Canned Lion Hunting – not a sport for civilised people! In fact NOT A SPORT AT ALL!
CANNED LION HUNTING COMES UNDER RENEWED FIRE AS LORD ASHCROFT PUBLISHES HIS BOOK.
South Africa has long been regarded as a conservation champion and a nation deeply committed to the ongoing protection of its wilderness areas and the iconic wildlife species that call them home. However, these are challenging times for the “Rainbow Nation” as its game reserves and national parks battle the effects of the COVID-19 pandemic and associated lockdown that has devastated valuable revenue streams derived from eco-tourism.
The country’s conservation agencies and non-profit organisations are also fighting a war on a different front against a government whose policies and agendas are consistently undermining efforts to curb the illegal wildlife trade, sullying its international reputation in the process. This is nowhere more evident than in the controversial and deeply abhorrent captive lion breeding industry that exploits up to 12,000 “farmed” lions for the purposes of feeding the heinous canned hunting sector and equally disturbing and burgeoning trade in lion bones.
Once again in the spotlight thanks to “Unfair Game” – a new book by former British peer and philanthropist Lord Michael Ashcroft that’s released in South Africa on 15 July in time for the country’s Mandela Day celebrations, this disgusting industry continues to disgrace South Africa internationally with its appalling levels of cruelty and commercial exploitation of Africa’s apex predator, popularised the world over in Disney’s “Lion King” franchise.
All royalties from the book are going to wildlife charities in South Africa.
Sadly, when it comes to South Africa, “Simba” and his friends are in a world of trouble, as Lord Ashcroft points out in the book that highlights his year-long investigation into the dark and dangerous world of the captive-bred lion industry. It’s a sickening trade that unwittingly involves the tourism and volunteering industries, with international travellers from across the world duped into believing that activities such as lion cub petting, walking with lions and volunteering at lion “sanctuaries” (in actual fact breeding farms) are somehow contributing to the conservation of lions in the wild.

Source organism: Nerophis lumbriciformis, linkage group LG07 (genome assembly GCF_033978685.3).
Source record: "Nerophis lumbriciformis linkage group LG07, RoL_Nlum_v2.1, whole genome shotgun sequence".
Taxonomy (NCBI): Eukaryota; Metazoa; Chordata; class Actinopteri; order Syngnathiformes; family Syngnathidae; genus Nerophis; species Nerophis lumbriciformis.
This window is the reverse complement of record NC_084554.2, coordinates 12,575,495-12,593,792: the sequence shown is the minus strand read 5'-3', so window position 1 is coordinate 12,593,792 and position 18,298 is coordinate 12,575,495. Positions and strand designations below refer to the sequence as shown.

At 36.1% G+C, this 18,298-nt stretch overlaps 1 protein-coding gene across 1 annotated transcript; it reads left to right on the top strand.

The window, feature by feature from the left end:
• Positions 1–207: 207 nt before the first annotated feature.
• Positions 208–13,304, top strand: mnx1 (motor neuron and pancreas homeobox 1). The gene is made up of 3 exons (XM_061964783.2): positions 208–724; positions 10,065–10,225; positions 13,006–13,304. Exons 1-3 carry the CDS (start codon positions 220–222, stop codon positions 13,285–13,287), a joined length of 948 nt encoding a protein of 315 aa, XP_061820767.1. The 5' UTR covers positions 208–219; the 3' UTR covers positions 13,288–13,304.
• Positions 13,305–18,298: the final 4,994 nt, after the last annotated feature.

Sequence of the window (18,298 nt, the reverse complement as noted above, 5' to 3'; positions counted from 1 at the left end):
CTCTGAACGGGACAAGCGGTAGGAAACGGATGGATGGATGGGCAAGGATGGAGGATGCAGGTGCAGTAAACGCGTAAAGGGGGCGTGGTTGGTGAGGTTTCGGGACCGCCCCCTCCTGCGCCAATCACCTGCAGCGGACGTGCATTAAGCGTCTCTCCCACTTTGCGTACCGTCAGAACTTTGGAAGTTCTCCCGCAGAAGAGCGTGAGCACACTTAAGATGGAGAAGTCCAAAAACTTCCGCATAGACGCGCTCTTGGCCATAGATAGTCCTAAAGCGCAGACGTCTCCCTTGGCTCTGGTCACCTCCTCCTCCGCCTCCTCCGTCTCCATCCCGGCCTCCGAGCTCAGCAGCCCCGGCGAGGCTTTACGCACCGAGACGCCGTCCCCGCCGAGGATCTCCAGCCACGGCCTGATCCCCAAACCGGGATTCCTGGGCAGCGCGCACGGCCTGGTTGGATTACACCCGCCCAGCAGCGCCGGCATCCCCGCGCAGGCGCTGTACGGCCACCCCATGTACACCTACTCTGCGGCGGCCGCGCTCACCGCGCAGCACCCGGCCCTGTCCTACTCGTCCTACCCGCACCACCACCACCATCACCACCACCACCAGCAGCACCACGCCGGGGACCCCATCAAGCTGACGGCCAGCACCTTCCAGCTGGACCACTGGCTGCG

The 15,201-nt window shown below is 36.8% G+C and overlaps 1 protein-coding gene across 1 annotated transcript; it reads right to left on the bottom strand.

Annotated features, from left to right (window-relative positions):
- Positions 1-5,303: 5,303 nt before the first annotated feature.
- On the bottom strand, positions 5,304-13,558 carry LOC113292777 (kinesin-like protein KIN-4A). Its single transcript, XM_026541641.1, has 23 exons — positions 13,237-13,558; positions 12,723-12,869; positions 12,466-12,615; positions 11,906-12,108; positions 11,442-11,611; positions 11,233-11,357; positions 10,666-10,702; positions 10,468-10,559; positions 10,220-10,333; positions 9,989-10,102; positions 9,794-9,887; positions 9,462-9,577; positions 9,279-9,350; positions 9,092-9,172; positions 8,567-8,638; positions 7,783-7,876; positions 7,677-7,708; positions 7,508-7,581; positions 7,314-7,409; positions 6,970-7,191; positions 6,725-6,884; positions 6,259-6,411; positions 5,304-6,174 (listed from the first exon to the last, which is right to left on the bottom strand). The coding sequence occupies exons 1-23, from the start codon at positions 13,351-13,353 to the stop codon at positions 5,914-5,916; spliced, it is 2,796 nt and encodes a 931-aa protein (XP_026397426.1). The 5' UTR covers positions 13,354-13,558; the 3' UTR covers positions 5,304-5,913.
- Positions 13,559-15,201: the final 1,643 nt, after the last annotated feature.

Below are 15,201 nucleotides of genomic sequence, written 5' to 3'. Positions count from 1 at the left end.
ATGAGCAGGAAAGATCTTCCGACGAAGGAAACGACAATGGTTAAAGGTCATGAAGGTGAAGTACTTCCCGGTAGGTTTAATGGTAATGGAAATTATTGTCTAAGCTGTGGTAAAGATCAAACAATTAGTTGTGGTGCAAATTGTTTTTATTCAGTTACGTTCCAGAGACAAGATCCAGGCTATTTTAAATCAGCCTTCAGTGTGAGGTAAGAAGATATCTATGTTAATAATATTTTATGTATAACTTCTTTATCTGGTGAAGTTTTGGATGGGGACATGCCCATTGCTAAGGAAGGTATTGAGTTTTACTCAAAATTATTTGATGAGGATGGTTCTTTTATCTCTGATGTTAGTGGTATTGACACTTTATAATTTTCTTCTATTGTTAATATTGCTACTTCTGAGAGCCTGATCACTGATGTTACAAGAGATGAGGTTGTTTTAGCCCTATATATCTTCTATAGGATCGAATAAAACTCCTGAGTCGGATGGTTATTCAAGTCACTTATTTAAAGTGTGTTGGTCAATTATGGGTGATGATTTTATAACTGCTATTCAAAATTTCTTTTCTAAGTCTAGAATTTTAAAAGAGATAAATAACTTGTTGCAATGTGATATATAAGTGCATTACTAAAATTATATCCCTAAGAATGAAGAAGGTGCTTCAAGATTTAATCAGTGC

Nothing could be further from the truth. The lions are bred commercially, with cubs being removed from their mothers after only a few days, triggering the lionesses into a forced oestrus that makes them ready for breeding again. The cubs are hand-reared, being used in cub petting activities in which tourists pay considerable amounts of money to cuddle them and pose for “selfies”. When they become too big for this activity they are used in “walking with lions” experiences, again for high-paying tourists, before being sold to canned hunting farms to be shot by equally high-paying international hunters who “book” their lions online.
Death does not end the degradation for South Africa’s captive lions, with their butchered carcasses sent in their hundreds to the Far East for use in ‘traditional’ Chinese medicine. It’s a cycle of cruelty fuelled by incredible greed for the billions of Rands it makes a small, select cabal of farmers, breeders and hunters.
Unfair Game exposes every aspect of this evil business and poses a huge conundrum in this time of COVID-19 by highlighting the increasing dangers to public health which lions and their body parts pose which experts predict could spark another major, global health crisis. It also illustrates the way in which the South African Government has enabled this awful industry, raising questions of corruption and the capture of state conservation and policing agencies and their leading officials.
Coming at a time when the rest of the world is moving away from animal exploitation, according rights and sentient status to rare and endangered species, Unfair Game is an indication of how South Africa stands to be ostracised and pilloried for its shocking disregard for this most iconic of animals.
The book was officially launched in South Africa on 15th of July 2020 and will be available at a cost of R275.00 at all leading book shops and online.